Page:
Activism & Politics
I’m going to start with some points about men, patriarchy, and feminism which I hold to be self-evident. That is, some basic truths. And I will end with some harder questions.
So, this first section is “Engaging Men 101”.
Some truths I hold to be self-evident
To achieve gender equality, we’ll have to engage men.
To end patriarchy, to achieve gender equality, men will have to change. Putting this another way, we will have to engage men. Above all, because gender inequalities are sustained in large part by men – by men’s attitudes, behaviours, identities, and relations.
Patriarchy is about men – about male privilege, about men’s practices and relations, with women and perhaps more so with other men.
Men are members of a privileged group, and we receive various benefits and dividends whether or not we want to. We have an ethical responsibility, a political responsibility, to challenge and undermine this privilege, to change our own sexism and to challenge other men’s.
So, to put it far too simply, men are part of the problem, and men are part of the solution.
There are many good reasons to engage men in building gender equality, especially given that some men’s practices, identities, and relations can sustain inequalities. The need to engage men can be particularly true in conflict and post-conflict societies, which often reinforce narrow views of masculinity and gender hierarchies. At the same time, involving men in gender-related policy and programming carries the risk of compromising resources and services directed exclusively to women or diluting the feminist orientation of such efforts.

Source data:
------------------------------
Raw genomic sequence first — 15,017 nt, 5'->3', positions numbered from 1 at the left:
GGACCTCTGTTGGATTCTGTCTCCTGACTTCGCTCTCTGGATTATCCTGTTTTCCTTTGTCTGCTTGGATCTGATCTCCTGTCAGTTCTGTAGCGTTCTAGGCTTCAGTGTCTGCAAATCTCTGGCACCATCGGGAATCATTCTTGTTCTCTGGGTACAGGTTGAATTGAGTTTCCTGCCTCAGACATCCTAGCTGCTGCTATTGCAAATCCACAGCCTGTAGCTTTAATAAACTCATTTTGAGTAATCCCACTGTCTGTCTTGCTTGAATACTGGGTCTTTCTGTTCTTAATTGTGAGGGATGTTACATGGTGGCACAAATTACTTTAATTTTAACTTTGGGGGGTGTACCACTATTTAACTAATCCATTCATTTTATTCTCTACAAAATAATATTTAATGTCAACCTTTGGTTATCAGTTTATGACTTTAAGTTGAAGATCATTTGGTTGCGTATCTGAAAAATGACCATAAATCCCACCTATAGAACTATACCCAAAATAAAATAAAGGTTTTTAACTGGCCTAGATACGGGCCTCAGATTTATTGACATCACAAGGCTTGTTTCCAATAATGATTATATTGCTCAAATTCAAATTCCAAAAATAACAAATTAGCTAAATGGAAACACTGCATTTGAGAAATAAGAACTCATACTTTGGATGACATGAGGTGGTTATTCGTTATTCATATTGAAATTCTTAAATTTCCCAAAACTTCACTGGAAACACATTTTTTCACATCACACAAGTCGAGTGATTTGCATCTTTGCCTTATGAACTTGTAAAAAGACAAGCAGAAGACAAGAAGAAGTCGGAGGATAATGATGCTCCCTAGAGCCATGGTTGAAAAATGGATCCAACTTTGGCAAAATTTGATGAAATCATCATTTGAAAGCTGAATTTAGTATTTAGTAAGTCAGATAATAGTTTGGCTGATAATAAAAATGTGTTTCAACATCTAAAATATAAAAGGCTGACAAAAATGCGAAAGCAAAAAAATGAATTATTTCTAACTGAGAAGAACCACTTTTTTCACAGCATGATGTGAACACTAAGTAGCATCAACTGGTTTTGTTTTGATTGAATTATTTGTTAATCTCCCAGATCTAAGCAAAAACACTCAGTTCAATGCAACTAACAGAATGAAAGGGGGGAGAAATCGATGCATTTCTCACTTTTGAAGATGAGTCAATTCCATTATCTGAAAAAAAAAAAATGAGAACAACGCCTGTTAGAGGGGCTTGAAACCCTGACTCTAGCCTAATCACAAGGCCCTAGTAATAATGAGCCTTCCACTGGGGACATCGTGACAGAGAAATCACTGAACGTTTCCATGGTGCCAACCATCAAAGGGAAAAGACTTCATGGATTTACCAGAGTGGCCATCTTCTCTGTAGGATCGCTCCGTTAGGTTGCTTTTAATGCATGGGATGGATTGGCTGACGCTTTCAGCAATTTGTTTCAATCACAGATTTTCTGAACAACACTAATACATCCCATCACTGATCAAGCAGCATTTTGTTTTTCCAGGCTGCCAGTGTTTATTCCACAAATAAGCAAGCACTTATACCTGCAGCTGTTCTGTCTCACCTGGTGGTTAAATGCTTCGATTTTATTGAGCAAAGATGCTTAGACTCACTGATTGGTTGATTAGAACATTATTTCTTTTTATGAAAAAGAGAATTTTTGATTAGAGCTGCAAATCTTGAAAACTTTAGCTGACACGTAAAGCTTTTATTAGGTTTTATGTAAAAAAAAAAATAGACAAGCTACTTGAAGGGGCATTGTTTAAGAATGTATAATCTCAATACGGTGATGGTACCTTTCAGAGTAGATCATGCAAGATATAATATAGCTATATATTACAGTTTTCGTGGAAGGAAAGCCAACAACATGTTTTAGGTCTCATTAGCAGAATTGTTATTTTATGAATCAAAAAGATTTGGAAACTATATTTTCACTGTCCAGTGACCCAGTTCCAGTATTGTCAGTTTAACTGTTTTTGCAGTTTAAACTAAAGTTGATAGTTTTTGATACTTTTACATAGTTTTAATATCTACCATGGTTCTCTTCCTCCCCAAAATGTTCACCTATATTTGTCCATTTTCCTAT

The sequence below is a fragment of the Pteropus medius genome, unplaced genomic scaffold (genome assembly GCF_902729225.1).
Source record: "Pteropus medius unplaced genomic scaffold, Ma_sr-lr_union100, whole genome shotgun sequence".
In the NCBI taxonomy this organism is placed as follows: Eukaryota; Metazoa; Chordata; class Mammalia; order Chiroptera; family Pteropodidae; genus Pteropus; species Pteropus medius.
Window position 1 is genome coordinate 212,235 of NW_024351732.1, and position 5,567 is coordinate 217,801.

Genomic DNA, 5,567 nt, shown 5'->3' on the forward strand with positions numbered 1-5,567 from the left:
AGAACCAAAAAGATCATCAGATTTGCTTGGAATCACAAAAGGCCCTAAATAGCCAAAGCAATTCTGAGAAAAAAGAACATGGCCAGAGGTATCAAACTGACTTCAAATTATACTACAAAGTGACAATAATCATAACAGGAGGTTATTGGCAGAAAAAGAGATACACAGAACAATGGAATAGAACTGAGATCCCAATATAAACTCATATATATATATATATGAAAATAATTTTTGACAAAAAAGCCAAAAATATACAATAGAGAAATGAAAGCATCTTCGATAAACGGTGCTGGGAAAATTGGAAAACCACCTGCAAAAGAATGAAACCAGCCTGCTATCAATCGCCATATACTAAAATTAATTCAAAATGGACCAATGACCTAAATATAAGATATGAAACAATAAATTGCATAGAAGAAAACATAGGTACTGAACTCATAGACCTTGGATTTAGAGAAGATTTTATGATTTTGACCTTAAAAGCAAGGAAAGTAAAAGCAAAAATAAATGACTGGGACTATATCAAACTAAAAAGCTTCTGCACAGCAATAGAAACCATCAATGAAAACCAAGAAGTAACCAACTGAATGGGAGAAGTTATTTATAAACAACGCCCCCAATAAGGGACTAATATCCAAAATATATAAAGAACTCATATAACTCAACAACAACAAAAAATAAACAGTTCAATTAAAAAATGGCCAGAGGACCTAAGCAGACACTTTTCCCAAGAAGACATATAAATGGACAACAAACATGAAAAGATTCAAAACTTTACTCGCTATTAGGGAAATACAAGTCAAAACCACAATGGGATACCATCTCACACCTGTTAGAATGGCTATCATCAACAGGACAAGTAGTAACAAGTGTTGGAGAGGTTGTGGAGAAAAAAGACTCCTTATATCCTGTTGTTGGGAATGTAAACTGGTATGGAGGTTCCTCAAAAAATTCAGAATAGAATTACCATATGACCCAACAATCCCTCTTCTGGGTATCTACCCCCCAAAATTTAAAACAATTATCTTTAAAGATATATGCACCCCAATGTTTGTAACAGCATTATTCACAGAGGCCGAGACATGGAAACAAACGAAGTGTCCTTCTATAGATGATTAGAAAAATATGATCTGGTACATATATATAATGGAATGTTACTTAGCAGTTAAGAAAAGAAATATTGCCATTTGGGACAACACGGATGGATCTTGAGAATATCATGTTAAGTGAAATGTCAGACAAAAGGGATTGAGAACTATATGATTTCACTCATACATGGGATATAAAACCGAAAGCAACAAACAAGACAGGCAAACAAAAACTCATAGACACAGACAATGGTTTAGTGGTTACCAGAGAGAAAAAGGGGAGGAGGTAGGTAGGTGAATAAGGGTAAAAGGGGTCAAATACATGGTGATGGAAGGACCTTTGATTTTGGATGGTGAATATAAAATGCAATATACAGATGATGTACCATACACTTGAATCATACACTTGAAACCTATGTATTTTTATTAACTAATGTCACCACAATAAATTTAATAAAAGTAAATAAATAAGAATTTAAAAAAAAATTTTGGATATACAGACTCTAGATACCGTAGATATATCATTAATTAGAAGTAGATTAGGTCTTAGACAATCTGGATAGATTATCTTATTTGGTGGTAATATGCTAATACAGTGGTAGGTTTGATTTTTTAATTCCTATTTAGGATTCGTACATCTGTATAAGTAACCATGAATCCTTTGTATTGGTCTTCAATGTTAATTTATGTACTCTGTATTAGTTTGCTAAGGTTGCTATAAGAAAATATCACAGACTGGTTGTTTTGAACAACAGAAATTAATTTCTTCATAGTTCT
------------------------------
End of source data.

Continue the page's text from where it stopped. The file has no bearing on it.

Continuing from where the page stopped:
The MenEngage Alliance, a global network of more than 630 organizations working with men and boys for women’s right and gender justice, has worked to enhance accountability in this field for some time, building on many years of work by women’s rights organizations. The MenEngage Alliance understands accountability as the commitment that activists and organizations working in the engaging boys and mend field must have toward women’s rights groups and other social justice movements.
Donald Trump's election to the US presidency, and his behaviour before and after, have prompted considerable discussion about masculinity, gender, and violence against women. Here, we have collected some valuable examples of this commentary.
Here is a handy, one-page guide to key activist and academic resources on men, masculinities, and gender.
It's available below, and in a downloadable Word document further below.